Now for bowling:

Most wickets (30 and above):

aus-sa-wkts

Warne has by far the highest tally. Steyn, Siddle and Lyon represent the current players.

Best innings bowling:

aus-sa-innings-bowling

Nothing from the current players. Note the havoc which Grimmett used to cause.

Best match bowling:

aus-sa-match-bowling

Again, nothing from the current players though there is one by the recently-retired MG Johnson in 2014. Grimmett dominates here as well.

Bowling averages (Minimum 2000 balls, all instances):

aus-sa-bowling-avg

Grimmett and other old-timers occupy the top 3 places followed by Warne. Steyn, Siddle and Lyon are also there.

It can be seen that the best economy rate is by Goddard (1.72) and the best strike rate is by Whitty (41.1) followed by Steyn with 46.2

To be continued

Those who missed the bus at Lord’s (Revised in Sep 2017)

The honours board at Lord’s are well known-anyone who scores a century or takes a fiver or a tenner gets his name on them, even if it is a neutral Test not involving England. If you need to brush up, see

https://en.wikipedia.org/wiki/Lord%27s_honours_boards

and for Indian players featured there, full details are here:

https://abn397.wordpress.com/2016/07/24/indian-cricketers-on-the-lords-honours-boards/

Also, the full list of names on the various boards have been covered in the last few posts on this blog.

However, note this extract from the Wikipedia article:

“A number of very distinguished players such as Sachin Tendulkar, Ricky Ponting, Shane Warne, Curtly Ambrose and Brian Lara are not named on the honours boards.”

It may be recalled that there was much heartbreak when Sachin failed to score a century in 2011, which was generally understood then to be his last Test there.

We now look at the aspect of prominent players failing to reach a board-worthy performance at Lord’s despite several opportunities. And there are some visitors who simply did not get to play enough at Lord’s.

Many English players whose career lasted about 5 years would have played 10+ Tests at Lord’s. Visiting players with long careers usually manage 4 Tests, unless they miss one Test or series. So we begin by identifying those who batted in  at least 8 innings there. A further stipulation is that their batting position is 1 to 8, to eliminate tailenders without much batting ability.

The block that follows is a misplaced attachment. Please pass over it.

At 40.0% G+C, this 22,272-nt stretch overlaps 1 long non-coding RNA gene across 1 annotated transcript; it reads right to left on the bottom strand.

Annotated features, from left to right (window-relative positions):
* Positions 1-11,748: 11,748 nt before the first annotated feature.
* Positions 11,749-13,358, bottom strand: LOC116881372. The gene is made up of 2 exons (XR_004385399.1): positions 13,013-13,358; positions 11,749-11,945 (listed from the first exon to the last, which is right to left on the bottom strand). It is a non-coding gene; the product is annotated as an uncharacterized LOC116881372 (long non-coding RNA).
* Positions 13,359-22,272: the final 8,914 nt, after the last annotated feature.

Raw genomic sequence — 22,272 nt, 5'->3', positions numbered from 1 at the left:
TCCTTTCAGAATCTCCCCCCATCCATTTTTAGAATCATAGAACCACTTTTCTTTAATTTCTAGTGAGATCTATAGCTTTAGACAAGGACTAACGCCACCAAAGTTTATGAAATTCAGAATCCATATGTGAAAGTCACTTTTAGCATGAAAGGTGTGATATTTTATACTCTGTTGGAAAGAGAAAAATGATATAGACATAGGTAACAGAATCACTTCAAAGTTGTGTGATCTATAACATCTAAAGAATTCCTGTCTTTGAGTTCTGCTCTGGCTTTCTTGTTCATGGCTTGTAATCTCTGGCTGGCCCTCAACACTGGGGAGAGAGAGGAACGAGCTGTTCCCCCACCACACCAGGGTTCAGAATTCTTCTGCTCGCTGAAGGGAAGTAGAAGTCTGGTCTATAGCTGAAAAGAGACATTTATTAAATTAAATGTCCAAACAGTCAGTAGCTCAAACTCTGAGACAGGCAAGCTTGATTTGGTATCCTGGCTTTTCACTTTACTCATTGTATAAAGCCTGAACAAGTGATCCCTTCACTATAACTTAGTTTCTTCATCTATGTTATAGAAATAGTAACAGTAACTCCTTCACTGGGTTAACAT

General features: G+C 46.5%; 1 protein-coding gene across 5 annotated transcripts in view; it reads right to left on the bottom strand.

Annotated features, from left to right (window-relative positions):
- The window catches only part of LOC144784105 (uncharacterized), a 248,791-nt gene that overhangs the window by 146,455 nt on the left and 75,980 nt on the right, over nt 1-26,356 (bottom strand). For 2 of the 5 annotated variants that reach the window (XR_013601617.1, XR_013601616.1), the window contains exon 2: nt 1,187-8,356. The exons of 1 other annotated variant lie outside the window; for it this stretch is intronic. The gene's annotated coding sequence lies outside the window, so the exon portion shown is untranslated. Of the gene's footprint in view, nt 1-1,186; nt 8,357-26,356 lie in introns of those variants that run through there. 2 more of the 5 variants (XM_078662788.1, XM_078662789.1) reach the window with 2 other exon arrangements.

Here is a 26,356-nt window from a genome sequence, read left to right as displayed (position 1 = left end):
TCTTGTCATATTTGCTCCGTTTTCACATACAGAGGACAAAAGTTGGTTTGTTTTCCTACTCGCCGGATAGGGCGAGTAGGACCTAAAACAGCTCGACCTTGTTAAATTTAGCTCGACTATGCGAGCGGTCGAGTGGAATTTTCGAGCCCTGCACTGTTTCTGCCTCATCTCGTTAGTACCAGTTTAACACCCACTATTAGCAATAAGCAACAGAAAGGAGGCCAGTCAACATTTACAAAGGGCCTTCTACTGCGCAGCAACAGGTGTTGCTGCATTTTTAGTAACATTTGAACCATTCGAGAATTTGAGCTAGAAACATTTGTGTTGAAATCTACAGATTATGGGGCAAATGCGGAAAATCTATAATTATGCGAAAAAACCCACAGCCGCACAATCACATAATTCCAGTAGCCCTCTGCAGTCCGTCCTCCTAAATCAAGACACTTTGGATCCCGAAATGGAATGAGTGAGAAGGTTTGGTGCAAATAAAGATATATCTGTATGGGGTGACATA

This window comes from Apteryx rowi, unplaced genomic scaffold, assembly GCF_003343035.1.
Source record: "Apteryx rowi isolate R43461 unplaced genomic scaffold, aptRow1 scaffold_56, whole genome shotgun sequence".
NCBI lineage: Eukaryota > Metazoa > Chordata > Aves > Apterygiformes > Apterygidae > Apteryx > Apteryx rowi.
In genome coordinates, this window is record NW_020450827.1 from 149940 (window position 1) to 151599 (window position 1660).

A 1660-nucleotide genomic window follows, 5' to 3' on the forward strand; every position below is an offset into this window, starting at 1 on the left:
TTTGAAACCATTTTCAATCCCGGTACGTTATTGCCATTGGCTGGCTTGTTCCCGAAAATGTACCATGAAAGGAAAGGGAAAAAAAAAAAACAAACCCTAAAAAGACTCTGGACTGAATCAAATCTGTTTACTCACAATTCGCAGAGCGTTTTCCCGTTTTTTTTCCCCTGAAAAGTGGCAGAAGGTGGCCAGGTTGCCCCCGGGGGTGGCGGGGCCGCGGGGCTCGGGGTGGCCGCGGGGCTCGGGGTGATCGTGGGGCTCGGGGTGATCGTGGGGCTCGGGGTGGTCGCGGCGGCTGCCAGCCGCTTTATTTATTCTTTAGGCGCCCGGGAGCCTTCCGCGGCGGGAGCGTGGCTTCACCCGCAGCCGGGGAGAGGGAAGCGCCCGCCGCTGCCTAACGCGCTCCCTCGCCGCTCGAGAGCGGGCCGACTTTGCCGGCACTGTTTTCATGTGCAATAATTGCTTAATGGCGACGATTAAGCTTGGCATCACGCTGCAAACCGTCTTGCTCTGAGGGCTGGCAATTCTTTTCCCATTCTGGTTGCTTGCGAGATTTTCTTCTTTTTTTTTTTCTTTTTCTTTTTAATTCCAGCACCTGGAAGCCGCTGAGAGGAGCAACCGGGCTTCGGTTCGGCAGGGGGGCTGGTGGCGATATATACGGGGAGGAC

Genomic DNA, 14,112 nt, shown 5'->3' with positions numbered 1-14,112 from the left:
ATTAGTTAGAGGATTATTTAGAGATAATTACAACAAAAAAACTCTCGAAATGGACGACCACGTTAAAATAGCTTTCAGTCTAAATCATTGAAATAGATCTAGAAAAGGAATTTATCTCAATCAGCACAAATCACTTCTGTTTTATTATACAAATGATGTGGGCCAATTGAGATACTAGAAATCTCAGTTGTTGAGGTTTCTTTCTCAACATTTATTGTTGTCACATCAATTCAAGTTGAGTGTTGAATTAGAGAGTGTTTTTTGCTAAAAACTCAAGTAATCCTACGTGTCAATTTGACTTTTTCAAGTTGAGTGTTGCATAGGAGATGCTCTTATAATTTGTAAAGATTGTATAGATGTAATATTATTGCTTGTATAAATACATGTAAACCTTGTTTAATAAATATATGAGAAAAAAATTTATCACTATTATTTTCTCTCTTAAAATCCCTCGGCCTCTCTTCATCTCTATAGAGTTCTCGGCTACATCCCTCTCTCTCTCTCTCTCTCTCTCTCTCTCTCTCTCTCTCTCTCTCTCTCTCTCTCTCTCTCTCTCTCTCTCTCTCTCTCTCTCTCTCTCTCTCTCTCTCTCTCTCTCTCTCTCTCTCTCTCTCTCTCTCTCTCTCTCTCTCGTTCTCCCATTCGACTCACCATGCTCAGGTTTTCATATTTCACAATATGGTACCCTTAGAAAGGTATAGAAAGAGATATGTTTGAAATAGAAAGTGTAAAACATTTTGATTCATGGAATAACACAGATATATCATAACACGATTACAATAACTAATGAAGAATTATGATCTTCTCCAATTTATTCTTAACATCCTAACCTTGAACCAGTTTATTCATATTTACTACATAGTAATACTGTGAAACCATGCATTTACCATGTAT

So we have this for Most matches at Lord’s without a century:
Most matches wo century at Lord's

Atherton, Thorpe and Gatting played the most innings there without a century-particularly odd as Gatting played for Middlesex. Atherton did score 99 there and has the most fifties (7).

Visitors are led by Gavaskar and Tendulkar, followed by Faulkner, AW Nourse and Ponting. Lara played in only 3 Tests and 6 innings. The highest averages here are by Dexter (51.62) and FS Jackson (47.71).

While most of the batsmen here scored at least one fifty, some did not. They include Ramprakash (HS 40 in 13 innings), bowling all-rounder Emburey, Brearley, wicketkeeper Downton, Tendulkar, Faulkner and Ponting. The lowest average here is 10.38 by Ramprakash who was a specialist batsman, unlike some of the others. Then comes all-rounder Pringle (16.11) and another famous batsman Ponting (16.87). Tendulkar at least got into the 20s.

The highest averages here are by Dexter (50+) and FS Jackson (47+). Apart from Atherton’s 99, there are 90s by TE Bailey, JM Parks and FS Jackson.

Next, we take up bowlers who bowled at least 1000 balls (while bowling at no 1 to 5) and never took a five-for:

Most matches wo five-for at Lord's

Hoggard has the most Tests (11) and innings (20) here with a best of 4-27. However Edmonds has the best bowling figures of 4-6, while Hoggard has the most wickets (37). Gibbs, Lillee and Kumble are the only visitors here.

Ambrose and Warne did not bowl enough balls here.

The best bowling average here is Laker’s 24.43, followed by Wardle’s 26.78.

And one gets similar results if we look for those who made the same effort and never took a ten-for:

Most matches wo ten-for at Lord's

Here, Anderson has the most wickets (90) with a best of 9-73. He may, of course, play a few more Tests at Lord’s. He also has the most 5-fors (5) followed by Willis and Hadlee with 3. Oddly enough Anderson has more than twice the wickets of the next bowler Swann with 40. The best bowling average is by Willis with 18.76 followed by Illingworth with 19.85.

 

 

An eclectic score card for T20I matches

This is a follow up to our studies of eclectic score cards in Tests and ODIs:

https://abn397.wordpress.com/2016/04/14/eclectic-score-cards-for-tests/

and

https://abn397.wordpress.com/2016/04/17/eclectic-score-cards-for-odis/

As in the earlier studies, we list the highest scores at different batting positions in T20I matches. Remarks are given alongside.

First, the highest scores in all T20Is:

T20I-1

While there  are some entries from the Associates, there are none from India (as well as South Africa, Sri Lanka and the West Indies). Next we look at the Indian scorecard:

T20I-2

Now we look at debutants in all T20Is:

T20I-3

Here, too, the Associates are well represented but there is no player from India and the West Indies.

Finally, the debutants from India:

T20I-4

No one has made his debut for India while batting at No 10.

Interestingly, RT Ponting’s 98* in the first ever T20I in 2005 remains the best by a No 4 as well as by a debutant.